Yuan Yi Zhu is Senior Fellow of Policy Exchange’s Judicial Power Project and Assistant Professor of International Relations and International Law at Leiden University.
Last week, the Supreme Court ruled that the Abortion Services (Safe Access Zones) (Northern Ireland) Bill, which criminalizes protests around abortion clinics, was compatible with the European Convention on Human Rights.
JUSTICE, a pressure group which “unequivocally supports reproductive rights and the ability to access abortion healthcare services” was allowed to appear in court as intervener to defend the bill’s validity.
By contrast, ADF UK, a religious pro-life charity which wished to intervene to argue against the bill (and with extensive experience in similar cases in front of the European Court of Human Rights), was refused permission to do so, without reasons being given – a standard practice.
To long-time observers of the judicial process, neither of these facts was surprising. As Anthony Speaight KC (himself a member of JUSTICE) demonstrates in a new paper for Policy Exchange’s Judicial Power Project, JUSTICE is one of the select number of NGOs, alongside Amnesty and Liberty, which are routinely given permission to intervene in judicial proceedings to which they are not a party.
Courts give these select charities, who share a very similar ideological agenda, a great deal of leeway when they seek to intervene. In the words of one of JUSTICE’s former directors, “the courts have virtually never said no to us”.
Nor are they required, like traditional amicus curiae (friend of the court) would be, to help the court by giving neutral expositions of the law; instead, interveners participate in legal proceedings to help one side or the other, without the pretence of neutrality but without the responsibilities of the actual parties.
Today, the involvement of these charities in court proceedings which do not otherwise concern them is so commonplace that it largely passes without comment.
Yet, as Speaight and Policy Exchange’s new paper makes clear, the practice of allowing pressure groups to intervene in judicial proceedings in which they were not a party was unknown in English courts before 1997, when the civil liberties pressure group Liberty was allowed to present written submissions in a criminal appeal.
The next year, Amnesty broke new ground when it was allowed by the House of Lords to intervene in the Pinochet extradition case. It is not clear how much Amnesty’s intervention helped the judicial process, especially as the case had to be heard all over again when one of the judges, Lord Hoffmann, was found to have undisclosed links with Amnesty which compromised the court’s appearance of neutrality.
Despite the Pinochet debacle, there was no turning back. The enactment of the Human Rights Act, in particular, seems to have created a spike in the number of interventions. In recent years, as many as a third of all Supreme Court cases feature at least one intervener.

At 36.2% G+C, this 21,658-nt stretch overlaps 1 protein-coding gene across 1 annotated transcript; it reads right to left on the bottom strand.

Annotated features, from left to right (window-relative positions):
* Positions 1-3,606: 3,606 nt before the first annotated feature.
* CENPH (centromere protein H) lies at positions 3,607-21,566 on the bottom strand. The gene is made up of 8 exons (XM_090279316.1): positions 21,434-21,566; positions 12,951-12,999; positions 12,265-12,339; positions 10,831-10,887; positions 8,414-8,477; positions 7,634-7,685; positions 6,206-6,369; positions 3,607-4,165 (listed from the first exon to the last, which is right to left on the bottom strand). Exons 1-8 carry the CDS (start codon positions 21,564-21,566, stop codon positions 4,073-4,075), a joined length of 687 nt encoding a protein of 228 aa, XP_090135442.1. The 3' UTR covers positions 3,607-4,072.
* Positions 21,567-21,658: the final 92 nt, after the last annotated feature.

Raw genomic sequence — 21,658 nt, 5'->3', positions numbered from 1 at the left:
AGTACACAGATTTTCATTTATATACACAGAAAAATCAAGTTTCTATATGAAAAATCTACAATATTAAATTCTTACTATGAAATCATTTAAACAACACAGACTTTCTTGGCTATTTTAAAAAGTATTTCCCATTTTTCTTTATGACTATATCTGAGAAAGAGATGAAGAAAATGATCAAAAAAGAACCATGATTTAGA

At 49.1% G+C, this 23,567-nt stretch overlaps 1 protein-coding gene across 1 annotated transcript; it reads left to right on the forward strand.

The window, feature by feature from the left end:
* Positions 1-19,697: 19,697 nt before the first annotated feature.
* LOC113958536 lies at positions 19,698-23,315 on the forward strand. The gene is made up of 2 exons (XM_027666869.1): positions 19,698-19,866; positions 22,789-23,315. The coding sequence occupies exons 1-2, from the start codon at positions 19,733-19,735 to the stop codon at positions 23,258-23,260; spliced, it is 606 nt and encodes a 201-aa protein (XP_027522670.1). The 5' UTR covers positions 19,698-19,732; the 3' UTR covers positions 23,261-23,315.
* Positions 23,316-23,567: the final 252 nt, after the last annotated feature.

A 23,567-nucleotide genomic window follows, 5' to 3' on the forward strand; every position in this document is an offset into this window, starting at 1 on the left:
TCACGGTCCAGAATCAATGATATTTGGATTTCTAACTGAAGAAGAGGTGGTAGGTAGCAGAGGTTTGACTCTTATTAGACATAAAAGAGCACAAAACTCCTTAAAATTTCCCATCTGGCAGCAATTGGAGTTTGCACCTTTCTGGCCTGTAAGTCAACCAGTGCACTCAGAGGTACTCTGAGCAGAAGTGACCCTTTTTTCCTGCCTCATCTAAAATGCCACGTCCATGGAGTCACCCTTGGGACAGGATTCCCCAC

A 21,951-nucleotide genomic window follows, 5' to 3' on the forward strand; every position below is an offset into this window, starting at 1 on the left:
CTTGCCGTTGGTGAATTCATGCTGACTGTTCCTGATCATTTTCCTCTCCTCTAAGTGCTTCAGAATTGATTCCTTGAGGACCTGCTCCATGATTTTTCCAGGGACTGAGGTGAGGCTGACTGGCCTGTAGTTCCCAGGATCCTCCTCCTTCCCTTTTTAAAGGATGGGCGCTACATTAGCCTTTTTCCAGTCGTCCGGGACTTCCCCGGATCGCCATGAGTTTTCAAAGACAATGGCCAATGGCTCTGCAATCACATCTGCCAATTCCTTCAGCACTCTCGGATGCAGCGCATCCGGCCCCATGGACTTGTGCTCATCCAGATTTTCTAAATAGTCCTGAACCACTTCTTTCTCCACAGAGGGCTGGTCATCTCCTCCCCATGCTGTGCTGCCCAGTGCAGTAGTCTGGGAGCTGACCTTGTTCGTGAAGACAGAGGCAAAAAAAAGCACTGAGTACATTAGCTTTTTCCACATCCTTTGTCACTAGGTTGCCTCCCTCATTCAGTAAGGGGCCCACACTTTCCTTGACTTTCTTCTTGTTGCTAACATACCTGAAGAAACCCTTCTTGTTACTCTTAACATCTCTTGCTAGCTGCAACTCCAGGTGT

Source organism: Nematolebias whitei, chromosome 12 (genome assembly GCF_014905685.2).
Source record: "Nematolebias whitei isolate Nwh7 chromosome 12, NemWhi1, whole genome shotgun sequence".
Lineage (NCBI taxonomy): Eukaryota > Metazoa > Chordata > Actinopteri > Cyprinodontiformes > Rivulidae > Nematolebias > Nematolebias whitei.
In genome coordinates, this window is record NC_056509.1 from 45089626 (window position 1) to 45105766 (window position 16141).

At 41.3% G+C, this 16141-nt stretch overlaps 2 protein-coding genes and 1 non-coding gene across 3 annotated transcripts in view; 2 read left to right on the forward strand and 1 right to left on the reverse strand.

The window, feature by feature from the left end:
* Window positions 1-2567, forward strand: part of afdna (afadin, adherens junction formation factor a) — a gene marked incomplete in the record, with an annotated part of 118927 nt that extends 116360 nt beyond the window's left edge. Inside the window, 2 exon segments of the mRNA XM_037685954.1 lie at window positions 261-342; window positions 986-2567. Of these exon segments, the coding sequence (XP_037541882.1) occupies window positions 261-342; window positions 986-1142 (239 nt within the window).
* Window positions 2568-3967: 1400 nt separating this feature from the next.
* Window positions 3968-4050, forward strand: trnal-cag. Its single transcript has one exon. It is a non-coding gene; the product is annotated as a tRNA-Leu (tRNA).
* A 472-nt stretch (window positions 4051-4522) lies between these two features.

The high watermark for interveners may have been reached in the Cherry/Miller (No 2) prorogation case, which saw no fewer than six interveners appear in court, briefing no fewer than 17 barristers between them (including seven Queen’s Counsel), all of whom appeared against the Government’s position, far outnumbering the government’s six lawyers, and several of whom largely repeated the same arguments, leading to a waste of judicial resources.
The seemingly inexorable rise of interveners with no individual stake in legal proceedings represents a departure from the traditional common law view of litigation, in which parties bring cases in order to claim protect their own rights or interests by seeking a judicial remedy.
This, combined with the fact that regular interveners tend to come from the same part of the political spectrum, risk fuelling further the impression that courts are political arenas in which political issues are thrashed out, a perception which undermines judicial independence and trust in the legal system.
Speaight’s solution, which builds on earlier proposals by Policy Exchange and recent changes to practice in the Canadian Supreme Court, is a new statutory provision which would require courts to consider whether a proposed intervention adds anything of value, would help the court in resolving issues between the parties, and is compatible with maintaining a balance between the competing contentions before the courts, before allowing them.
In addition, in the interests of transparency, His Majesty’s Courts and Tribunals Service would be required to publish a list of all applications for permission to intervene by NGOs, as well as all grants of permission to intervene by the courts.
These modest reforms would make it clear that the role of a court is to settle a particular dispute between parties, instead of acting as a political arena in which third sector organisations challenge disfavoured political decisions by other means. For their part, the transparency requirement would go a long way in dissipating the unfortunate impression that courts are unduly welcoming toward interveners of a particular political hue.
And the proposals would contribute meaningfully to the Government’s stated commitment to depoliticise the courts, which are increasingly asked to fulfil a policy-making role for which they are neither designed nor equipped.